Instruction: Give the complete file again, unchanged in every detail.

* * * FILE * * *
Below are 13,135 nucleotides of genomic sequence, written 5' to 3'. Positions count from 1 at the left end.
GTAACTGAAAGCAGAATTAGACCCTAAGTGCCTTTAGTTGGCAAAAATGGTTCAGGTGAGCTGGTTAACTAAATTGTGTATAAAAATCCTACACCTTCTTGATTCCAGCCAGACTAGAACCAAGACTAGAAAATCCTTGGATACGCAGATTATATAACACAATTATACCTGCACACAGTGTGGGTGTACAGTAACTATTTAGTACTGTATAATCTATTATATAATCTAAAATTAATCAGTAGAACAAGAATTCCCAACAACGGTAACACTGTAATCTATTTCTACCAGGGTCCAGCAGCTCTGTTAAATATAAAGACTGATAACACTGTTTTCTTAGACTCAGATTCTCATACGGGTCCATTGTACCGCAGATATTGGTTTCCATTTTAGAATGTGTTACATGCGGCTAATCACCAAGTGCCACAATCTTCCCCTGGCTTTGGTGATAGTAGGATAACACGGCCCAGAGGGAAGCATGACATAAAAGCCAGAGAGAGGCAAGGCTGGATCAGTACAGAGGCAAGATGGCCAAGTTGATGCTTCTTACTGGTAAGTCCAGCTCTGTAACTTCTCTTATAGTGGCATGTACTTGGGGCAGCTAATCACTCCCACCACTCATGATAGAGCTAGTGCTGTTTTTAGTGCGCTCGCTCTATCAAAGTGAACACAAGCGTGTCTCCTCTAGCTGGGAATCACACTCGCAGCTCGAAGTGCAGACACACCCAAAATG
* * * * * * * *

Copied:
Below are 13,135 nucleotides of genomic sequence, written 5' to 3'. Positions count from 1 at the left end.
GTAACTGAAAGCAGAATTAGACCCTAAGTGCCTTTAGTTGGCAAAAATGGTTCAGGTGAGCTGGTTAACTAAATTGTGTATAAAAATCCTACACCTTCTTGATTCCAGCCAGACTAGAACCAAGACTAGAAAATCCTTGGATACGCAGATTATATAACACAATTATACCTGCACACAGTGTGGGTGTACAGTAACTATTTAGTACTGTATAATCTATTATATAATCTAAAATTAATCAGTAGAACAAGAATTCCCAACAACGGTAACACTGTAATCTATTTCTACCAGGGTCCAGCAGCTCTGTTAAATATAAAGACTGATAACACTGTTTTCTTAGACTCAGATTCTCATACGGGTCCATTGTACCGCAGATATTGGTTTCCATTTTAGAATGTGTTACATGCGGCTAATCACCAAGTGCCACAATCTTCCCCTGGCTTTGGTGATAGTAGGATAACACGGCCCAGAGGGAAGCATGACATAAAAGCCAGAGAGAGGCAAGGCTGGATCAGTACAGAGGCAAGATGGCCAAGTTGATGCTTCTTACTGGTAAGTCCAGCTCTGTAACTTCTCTTATAGTGGCATGTACTTGGGGCAGCTAATCACTCCCACCACTCATGATAGAGCTAGTGCTGTTTTTAGTGCGCTCGCTCTATCAAAGTGAACACAAGCGTGTCTCCTCTAGCTGGGAATCACACTCGCAGCTCGAAGTGCAGACACACCCAAAATG